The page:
And the other was from my Anthropology friend I told you about before  ... "The world in general doesn't know you exist; the world in particular doesn't care."

Not terribly cheery ... but when you're 17, you feel obliged to be angst-ridden on occasions.

If this week's title looked a bit familiar, you're showing your age, my dear. It's the start of a poem by Joyce Kilmer (1886–1918): "I think that I shall never see, A poem lovely as a tree."

I hate to say this, but from that promising start the poem goes rapidly downhill and becomes terribly twee. See what you think here.

See what I mean? However, the first line is a fine example of what we've been discussing ... Similes and metaphors ... Remember?

We started by discussing trees, so let's end with a vignette on the same subject:

A man walks into a flower shop and discovers something new: a bonsai palm tree in a pot. As he admires the plant he says, "With fronds like these, who needs anemones?"



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This week's quiz:

Here are some words about our arboreal cousins ...

node, glabrous, tracheids, cambium, phloem, conifer, drupe, inflorescence, petiole, strobile

1. fleshy fruit with a single stone or pit

2. the flowering portion of a plant 

3. smooth, with no hair or scales 

4. a cone or inflorescence with overlapping bracts or scales 

5. layer of tissue one to several cells thick found between the bark and the wood; divides to form new wood and bark 

6. inner bark of a tree that carries food and sugars from the leaves to other parts of the tree

7. trees and shrubs that usually bear their seeds in cones and are mostly evergreen; includes pines, firs spruces, yews 

8. the point on a stem at which leaves and buds are attached 

9. small-diameter tubes in the wood of trees that carry water from the roots to the leaves 

10. a slender stalk that supports a simple leaf 

And since we've been pondering the imponderables a little today ...

If a mime walks in the forest and a tree falls on him ... does anyone care?

And this story is about trees ... sort of ...

A travelling salesman is driving down a country road when he comes across a farmer who is standing in his orchard, hoisting pigs into the apple trees with ropes. He stops. "What are you doing?" the salesman asks.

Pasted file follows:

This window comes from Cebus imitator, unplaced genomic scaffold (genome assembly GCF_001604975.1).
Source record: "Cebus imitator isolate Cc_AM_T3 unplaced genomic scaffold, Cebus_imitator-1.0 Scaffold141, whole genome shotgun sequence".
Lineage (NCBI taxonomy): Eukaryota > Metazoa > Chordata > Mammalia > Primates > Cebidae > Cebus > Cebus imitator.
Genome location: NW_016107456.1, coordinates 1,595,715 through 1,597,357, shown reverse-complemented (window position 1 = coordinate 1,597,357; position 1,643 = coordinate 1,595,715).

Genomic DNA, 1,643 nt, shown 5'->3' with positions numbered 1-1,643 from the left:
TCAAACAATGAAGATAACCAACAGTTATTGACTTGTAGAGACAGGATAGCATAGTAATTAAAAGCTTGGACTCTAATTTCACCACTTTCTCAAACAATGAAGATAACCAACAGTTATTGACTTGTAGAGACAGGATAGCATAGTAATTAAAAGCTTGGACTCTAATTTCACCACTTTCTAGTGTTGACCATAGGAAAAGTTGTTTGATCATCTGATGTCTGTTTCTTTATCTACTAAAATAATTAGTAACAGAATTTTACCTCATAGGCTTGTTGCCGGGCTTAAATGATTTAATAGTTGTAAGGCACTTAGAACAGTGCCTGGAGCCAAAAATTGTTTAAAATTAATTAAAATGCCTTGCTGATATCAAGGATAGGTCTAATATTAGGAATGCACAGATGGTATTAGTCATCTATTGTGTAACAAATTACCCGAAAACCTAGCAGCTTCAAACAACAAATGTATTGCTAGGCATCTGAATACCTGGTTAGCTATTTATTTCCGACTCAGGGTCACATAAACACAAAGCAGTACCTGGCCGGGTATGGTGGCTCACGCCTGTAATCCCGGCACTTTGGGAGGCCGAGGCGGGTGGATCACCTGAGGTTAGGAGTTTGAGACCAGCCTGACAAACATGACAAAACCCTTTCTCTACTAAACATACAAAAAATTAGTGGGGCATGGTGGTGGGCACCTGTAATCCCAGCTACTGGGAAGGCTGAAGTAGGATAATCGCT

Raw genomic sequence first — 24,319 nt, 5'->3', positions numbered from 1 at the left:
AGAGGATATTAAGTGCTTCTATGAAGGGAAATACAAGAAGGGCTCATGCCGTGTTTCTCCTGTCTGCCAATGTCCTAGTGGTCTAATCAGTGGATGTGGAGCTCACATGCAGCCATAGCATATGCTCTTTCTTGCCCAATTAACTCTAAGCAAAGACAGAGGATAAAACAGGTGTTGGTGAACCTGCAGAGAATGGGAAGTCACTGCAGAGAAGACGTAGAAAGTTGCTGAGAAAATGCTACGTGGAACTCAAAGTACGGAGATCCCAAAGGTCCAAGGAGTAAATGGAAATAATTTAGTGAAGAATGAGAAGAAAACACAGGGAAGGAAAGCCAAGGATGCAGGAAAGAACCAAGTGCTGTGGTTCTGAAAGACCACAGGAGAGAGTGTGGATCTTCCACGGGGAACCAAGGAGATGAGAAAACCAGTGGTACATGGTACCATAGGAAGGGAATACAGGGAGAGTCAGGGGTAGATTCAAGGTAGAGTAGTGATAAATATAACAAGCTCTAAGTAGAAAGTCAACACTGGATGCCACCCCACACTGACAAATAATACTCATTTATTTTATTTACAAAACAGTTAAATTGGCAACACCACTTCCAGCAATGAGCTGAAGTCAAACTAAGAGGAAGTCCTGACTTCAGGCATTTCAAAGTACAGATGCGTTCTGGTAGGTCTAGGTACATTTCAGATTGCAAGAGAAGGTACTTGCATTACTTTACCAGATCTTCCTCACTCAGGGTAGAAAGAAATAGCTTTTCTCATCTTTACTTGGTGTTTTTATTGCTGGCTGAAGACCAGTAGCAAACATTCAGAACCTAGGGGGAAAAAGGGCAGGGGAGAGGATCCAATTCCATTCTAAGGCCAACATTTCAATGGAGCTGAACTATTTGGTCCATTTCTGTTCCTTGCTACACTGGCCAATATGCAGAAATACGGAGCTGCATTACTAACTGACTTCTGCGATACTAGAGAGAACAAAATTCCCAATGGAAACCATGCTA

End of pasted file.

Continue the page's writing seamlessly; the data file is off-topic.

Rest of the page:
"I'm feeding the pigs," answers the farmer, incredulous that someone could ask a question with such an obvious answer. 

"Well," says the salesman, "why don't you let the apples fall to the ground, gather them up in baskets, and feed the pigs that way?" 

The farmer ponders, then says, "Hmmmm. Yes, I guess I could do it that way. But what would be the point?" 

The salesman is a bit exasperated: "Well, it would save time, wouldn't it?" 

The farmer ponders again. "Yes," he says after a pause, "I guess it would save time. But what's time to a pig?"


Last week's quiz:

Match up these terms and you'll at least be able to speak knowledgeably about the snake that bit you ...

brumation, aglyphic, crepuscular, binomial, boid, ecdysis, elapid, herpetologist, ophiophagous, solenoglyphic

1. venomous snakes with fixed front fangs and usually strongly neurotoxic venom; includes Cobras, Mambas, Kraits, Coral Snakes, Sea Snakes, Taipans, Tiger Snakes - ELAPID

2. snakes belonging to the family of the boas and pythons - BOID

3. shedding of the skin - ECDYSIS

4. a scientific name comprised of two parts, genus and species - BINOMIAL

5. person who studies reptiles and amphibians - HERPETOLOGIST

6. snakes that do not have fangs for venom delivery - AGLYPHIC

7. feeding on snakes - OPHIOPHAGOUS

8. “cooling” a herp by lowering its temperature for usually 2 to 4 months to approximate conditions during the winter period; not the true hibernation of mammals but a process that triggers the physical changes that stimulate egg production in females, sperm production in males and the breeding response necessary for successful captive propagation - BRUMATION

9. describes a venomous snake that has moveable fangs, which fold up against the roof of the mouth when not in use - SOLENOGLYPHIC

10. active at dusk or dawn - CREPUSCULAR

A Little Something Extra

Here are some places to start if you think you can do better than Joyce Kilmer, or if you'd just like to write about Nature ...

Advice to young writers from nature writer, Robert Winkler here 

Some ideas on how to keep a nature journal from the College of the Liberal Arts Department of California Polytechnic State University here 

A comprehensive list of resources for writing about nature from the English Department at Virginia Commonwealth University here 

General writing advice from Monash University here 

Word of the week: Pogonip (n) an ice fog that forms in the mountain valleys of the western U.S.

This isn't a word we would ever get to use much here in sunny Queensland, but it shows once again that English has a word for everything! We have the Native Americans to thank for this t'riffic word ... it was first recorded around and comes from the Shoshone napph 'thunder cloud', 'earth', nappih 'fog.' 

It just sort of rolls off the tongue, doesn't it?

Oxymoron of the week: extinct life form (A timely reminder to do what we can to avoid making any more of these! Not that our Nasty Neighbour cares ...Grrr!)

And a nice little Latin phrase for your garden ...

In hoc spatio arbor noster floruit

[EEN HOHK SPAH-tee-oh AHR-bohr NOH-stayr FLOHR-oo-eet]

(In this space our tree has flourished)

Did you know that you can have your very own Latin reminders? How about undies proclaiming, Bene est rex esse? (It's good to be king) Or a shopping bag that warns, Emptrix nata sum (Born to shop)? 

Kind regards,